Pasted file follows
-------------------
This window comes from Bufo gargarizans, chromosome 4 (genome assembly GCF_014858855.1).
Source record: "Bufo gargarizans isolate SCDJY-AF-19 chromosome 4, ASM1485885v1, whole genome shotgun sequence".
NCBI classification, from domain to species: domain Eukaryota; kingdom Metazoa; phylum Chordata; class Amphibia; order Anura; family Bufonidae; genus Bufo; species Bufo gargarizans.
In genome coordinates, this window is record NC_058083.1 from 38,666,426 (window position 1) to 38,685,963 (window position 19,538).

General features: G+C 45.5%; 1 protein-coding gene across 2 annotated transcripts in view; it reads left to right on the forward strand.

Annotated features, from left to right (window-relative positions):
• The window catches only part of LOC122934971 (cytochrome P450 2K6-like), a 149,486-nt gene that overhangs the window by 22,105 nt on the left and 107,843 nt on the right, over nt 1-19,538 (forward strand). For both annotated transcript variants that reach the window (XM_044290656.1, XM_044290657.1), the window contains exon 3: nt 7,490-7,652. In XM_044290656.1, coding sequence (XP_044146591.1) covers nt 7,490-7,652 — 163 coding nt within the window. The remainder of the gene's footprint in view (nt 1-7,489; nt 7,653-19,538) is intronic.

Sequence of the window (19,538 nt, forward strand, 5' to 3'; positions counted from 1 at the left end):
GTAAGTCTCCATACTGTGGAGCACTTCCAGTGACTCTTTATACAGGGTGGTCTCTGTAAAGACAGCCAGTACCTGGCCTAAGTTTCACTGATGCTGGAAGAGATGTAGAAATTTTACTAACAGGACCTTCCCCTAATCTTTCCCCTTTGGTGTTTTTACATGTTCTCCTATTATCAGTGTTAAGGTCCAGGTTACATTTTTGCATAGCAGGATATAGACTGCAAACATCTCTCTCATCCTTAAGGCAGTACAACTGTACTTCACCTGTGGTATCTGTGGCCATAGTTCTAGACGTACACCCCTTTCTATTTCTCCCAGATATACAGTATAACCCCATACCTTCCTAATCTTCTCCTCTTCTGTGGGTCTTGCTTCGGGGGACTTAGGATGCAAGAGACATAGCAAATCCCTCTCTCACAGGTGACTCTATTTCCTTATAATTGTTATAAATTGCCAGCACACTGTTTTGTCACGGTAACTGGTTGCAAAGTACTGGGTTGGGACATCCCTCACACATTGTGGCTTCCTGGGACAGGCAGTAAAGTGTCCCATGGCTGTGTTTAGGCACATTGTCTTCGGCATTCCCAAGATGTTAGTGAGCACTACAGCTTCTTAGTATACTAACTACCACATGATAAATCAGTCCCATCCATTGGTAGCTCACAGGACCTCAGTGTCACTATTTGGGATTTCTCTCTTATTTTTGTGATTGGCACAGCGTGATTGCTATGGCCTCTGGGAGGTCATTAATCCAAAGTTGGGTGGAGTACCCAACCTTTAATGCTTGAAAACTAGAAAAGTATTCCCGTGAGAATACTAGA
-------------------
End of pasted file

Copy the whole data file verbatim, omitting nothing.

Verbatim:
This window comes from Bufo gargarizans, chromosome 4 (genome assembly GCF_014858855.1).
Source record: "Bufo gargarizans isolate SCDJY-AF-19 chromosome 4, ASM1485885v1, whole genome shotgun sequence".
NCBI classification, from domain to species: domain Eukaryota; kingdom Metazoa; phylum Chordata; class Amphibia; order Anura; family Bufonidae; genus Bufo; species Bufo gargarizans.
In genome coordinates, this window is record NC_058083.1 from 38,666,426 (window position 1) to 38,685,963 (window position 19,538).

General features: G+C 45.5%; 1 protein-coding gene across 2 annotated transcripts in view; it reads left to right on the forward strand.

Annotated features, from left to right (window-relative positions):
• The window catches only part of LOC122934971 (cytochrome P450 2K6-like), a 149,486-nt gene that overhangs the window by 22,105 nt on the left and 107,843 nt on the right, over nt 1-19,538 (forward strand). For both annotated transcript variants that reach the window (XM_044290656.1, XM_044290657.1), the window contains exon 3: nt 7,490-7,652. In XM_044290656.1, coding sequence (XP_044146591.1) covers nt 7,490-7,652 — 163 coding nt within the window. The remainder of the gene's footprint in view (nt 1-7,489; nt 7,653-19,538) is intronic.

Sequence of the window (19,538 nt, forward strand, 5' to 3'; positions counted from 1 at the left end):
GTAAGTCTCCATACTGTGGAGCACTTCCAGTGACTCTTTATACAGGGTGGTCTCTGTAAAGACAGCCAGTACCTGGCCTAAGTTTCACTGATGCTGGAAGAGATGTAGAAATTTTACTAACAGGACCTTCCCCTAATCTTTCCCCTTTGGTGTTTTTACATGTTCTCCTATTATCAGTGTTAAGGTCCAGGTTACATTTTTGCATAGCAGGATATAGACTGCAAACATCTCTCTCATCCTTAAGGCAGTACAACTGTACTTCACCTGTGGTATCTGTGGCCATAGTTCTAGACGTACACCCCTTTCTATTTCTCCCAGATATACAGTATAACCCCATACCTTCCTAATCTTCTCCTCTTCTGTGGGTCTTGCTTCGGGGGACTTAGGATGCAAGAGACATAGCAAATCCCTCTCTCACAGGTGACTCTATTTCCTTATAATTGTTATAAATTGCCAGCACACTGTTTTGTCACGGTAACTGGTTGCAAAGTACTGGGTTGGGACATCCCTCACACATTGTGGCTTCCTGGGACAGGCAGTAAAGTGTCCCATGGCTGTGTTTAGGCACATTGTCTTCGGCATTCCCAAGATGTTAGTGAGCACTACAGCTTCTTAGTATACTAACTACCACATGATAAATCAGTCCCATCCATTGGTAGCTCACAGGACCTCAGTGTCACTATTTGGGATTTCTCTCTTATTTTTGTGATTGGCACAGCGTGATTGCTATGGCCTCTGGGAGGTCATTAATCCAAAGTTGGGTGGAGTACCCAACCTTTAATGCTTGAAAACTAGAAAAGTATTCCCGTGAGAATACTAGA